321 Fast Comic! Volume 2 Review

Posted November 13, 2015 by Josh McCullough in Comic Books

*note: this is an advance review of a comic currently on Kickstarter. You can find out more on their official page*

Written by: Various

Art by: Various

Published by: Timberwolf Entertainment

Felipe Cagno’s 321 Fast Comics! is back, rocking a new dinner scene to order up a second helping of short stories ranging from sweet and funny to scary and thought provoking. I reviewed the first volume last year, which you can check out here. For those who don’t know (and obviously skipped the first review, shame on you) the premise of this collection is immediately both simple and fascinating. Every story in this anthology must stick to three rules: they must be 3 pages long, contain 2 characters and have 1 twist ending, outside of that, everything is up for grabs. This of course offers up a huge amount of variety and different ways to interpret the rules, but after such a strong first volume, are there really that many more stories to tell? You’d think that another volume would feel tiring, especially when it has even more stories than the first. Surprisingly though, this collection manages to feel just as fresh and original as the first one, and the concept never gets tired through the 31 stories in this collection.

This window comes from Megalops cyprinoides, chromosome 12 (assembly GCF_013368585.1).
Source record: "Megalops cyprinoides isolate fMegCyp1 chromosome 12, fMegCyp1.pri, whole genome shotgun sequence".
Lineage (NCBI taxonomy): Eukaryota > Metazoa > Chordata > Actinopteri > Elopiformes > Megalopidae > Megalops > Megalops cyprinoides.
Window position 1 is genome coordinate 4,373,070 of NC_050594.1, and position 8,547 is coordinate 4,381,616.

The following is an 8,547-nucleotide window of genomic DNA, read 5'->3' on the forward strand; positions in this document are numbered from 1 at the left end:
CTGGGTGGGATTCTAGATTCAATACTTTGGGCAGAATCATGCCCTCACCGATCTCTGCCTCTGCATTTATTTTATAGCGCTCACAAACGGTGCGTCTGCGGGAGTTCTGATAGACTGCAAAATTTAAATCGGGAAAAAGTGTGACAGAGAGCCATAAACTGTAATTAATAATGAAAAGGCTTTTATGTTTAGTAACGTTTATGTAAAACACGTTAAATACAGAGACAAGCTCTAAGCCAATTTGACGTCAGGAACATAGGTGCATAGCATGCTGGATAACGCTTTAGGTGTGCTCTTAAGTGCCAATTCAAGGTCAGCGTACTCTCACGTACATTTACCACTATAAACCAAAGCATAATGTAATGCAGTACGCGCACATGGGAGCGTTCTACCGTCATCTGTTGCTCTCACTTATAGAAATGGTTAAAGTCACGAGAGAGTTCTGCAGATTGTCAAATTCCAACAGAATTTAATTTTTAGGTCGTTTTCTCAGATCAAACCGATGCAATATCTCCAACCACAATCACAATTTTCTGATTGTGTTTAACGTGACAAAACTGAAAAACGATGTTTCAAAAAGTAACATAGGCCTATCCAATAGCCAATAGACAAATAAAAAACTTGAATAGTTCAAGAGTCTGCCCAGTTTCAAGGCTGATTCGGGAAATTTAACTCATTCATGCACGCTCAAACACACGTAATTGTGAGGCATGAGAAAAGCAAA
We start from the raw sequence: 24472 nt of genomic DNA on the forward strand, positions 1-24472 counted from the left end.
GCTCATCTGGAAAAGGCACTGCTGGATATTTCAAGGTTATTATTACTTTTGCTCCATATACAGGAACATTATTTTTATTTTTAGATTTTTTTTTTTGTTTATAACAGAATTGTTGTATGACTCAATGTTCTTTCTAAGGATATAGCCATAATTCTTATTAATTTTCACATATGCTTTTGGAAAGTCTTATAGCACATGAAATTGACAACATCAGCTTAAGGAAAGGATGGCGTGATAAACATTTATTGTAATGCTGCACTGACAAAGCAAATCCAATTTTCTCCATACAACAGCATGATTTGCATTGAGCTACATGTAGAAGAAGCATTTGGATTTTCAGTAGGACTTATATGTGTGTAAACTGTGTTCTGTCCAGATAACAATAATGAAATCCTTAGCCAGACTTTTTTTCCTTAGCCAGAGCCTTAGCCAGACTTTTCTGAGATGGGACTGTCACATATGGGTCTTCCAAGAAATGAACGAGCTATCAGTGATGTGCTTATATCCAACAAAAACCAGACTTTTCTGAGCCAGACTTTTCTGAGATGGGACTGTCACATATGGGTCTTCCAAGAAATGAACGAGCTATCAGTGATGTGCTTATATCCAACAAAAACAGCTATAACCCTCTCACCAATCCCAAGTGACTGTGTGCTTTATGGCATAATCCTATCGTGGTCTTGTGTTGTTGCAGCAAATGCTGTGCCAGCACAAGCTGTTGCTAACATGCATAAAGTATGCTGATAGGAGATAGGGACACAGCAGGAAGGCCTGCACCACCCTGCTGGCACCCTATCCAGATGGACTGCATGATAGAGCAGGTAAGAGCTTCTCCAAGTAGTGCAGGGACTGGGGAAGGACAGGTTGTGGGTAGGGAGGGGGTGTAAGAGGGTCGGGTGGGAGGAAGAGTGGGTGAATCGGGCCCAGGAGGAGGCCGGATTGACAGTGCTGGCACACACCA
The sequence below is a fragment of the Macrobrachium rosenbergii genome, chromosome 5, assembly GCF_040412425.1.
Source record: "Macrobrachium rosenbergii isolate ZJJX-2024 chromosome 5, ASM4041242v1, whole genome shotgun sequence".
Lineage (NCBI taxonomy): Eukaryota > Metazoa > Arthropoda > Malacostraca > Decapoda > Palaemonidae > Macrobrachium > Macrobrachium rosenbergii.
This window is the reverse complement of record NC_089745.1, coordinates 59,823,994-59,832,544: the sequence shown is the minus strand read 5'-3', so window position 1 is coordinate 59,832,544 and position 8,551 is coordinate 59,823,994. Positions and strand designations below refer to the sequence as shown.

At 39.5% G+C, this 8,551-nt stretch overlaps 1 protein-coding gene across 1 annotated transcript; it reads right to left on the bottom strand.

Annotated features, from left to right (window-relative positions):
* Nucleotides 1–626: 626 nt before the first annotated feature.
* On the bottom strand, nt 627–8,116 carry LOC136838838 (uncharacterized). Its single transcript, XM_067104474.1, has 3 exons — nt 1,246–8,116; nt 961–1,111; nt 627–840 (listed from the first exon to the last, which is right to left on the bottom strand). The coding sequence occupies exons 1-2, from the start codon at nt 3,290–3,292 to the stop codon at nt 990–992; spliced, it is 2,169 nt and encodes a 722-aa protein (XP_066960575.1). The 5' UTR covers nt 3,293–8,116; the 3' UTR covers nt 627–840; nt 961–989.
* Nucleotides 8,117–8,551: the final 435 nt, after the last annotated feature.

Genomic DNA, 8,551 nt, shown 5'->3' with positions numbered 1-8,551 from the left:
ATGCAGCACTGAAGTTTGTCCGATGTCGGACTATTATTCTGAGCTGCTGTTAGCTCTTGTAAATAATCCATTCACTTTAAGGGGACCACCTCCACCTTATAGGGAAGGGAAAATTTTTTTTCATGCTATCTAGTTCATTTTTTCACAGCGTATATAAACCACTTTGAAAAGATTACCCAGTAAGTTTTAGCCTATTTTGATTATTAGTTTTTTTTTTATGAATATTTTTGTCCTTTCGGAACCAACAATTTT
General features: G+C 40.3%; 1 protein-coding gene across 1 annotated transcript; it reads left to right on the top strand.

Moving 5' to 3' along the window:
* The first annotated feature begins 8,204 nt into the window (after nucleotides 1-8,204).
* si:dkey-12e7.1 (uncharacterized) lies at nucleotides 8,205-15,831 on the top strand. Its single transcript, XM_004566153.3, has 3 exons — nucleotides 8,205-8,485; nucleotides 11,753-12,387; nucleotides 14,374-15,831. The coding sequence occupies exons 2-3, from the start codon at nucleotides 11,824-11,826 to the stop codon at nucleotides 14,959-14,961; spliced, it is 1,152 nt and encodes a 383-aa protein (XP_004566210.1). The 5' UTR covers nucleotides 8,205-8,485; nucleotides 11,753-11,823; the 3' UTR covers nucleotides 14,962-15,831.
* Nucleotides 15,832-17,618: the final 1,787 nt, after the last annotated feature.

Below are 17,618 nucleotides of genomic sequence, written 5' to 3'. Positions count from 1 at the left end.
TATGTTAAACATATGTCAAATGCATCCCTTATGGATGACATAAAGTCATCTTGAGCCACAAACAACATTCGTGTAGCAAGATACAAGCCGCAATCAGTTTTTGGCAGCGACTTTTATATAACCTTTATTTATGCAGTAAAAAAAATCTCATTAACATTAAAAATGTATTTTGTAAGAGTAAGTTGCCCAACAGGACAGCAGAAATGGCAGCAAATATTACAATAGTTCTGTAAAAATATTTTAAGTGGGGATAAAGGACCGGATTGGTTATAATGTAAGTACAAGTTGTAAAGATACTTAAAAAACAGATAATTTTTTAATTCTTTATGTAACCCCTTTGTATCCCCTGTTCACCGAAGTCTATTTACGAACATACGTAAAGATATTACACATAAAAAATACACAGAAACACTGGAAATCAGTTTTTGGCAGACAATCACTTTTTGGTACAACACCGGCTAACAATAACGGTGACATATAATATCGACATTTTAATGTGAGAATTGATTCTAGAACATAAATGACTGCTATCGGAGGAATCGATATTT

There are a few changes from the first volume this time round. As stated, this volume forgoes the previous one’s bar setting in favor of a 50s dinner type thing. It doesn’t add a huge amount to the stories themselves (apart from a cute cameo in one of the stories) but it shows a nice amount of effort in differentiating the two volumes and felt like a nice welcome back, despite a changed setting. It recaptured that sense of newness and comfort all at once and offers a nice spine for the collection. The stories themselves also have a different feel to them than the last volume. It seems that editor Felipe Cargo has taken what worked best about the last volume and tried to expand on that, while not shying away from doing more experimental stuff. There’s more of the fun, charming stories I loved last time, including the return of the Panda, with stories like The Milnet Incident and Point of View though there’s also quite a few stories that play on these expectations. While the last collection offered lots of variety, you could usually tell what sort of story it would be in the first page, funny or scary or whatever. Here though often the stories can subvert your expectations by meshing genres together. Some like Wanted: Dead or Alive lure you in with the charming, simple style of the sillier stories, before hitting you with a slightly twisted ending. It’s  great way to keep you on your toes while reading, the writers seem to be more comfortable with the format so are able to come up with more varied twists. While not all of them hit and some left me with a “wait what..?” rather than a “wait! what!?” it’s definitely worth it for the ones that do hit. I can’t remember any two twists being the same in this one, which is hugely impressive given the amount of stories in the collection.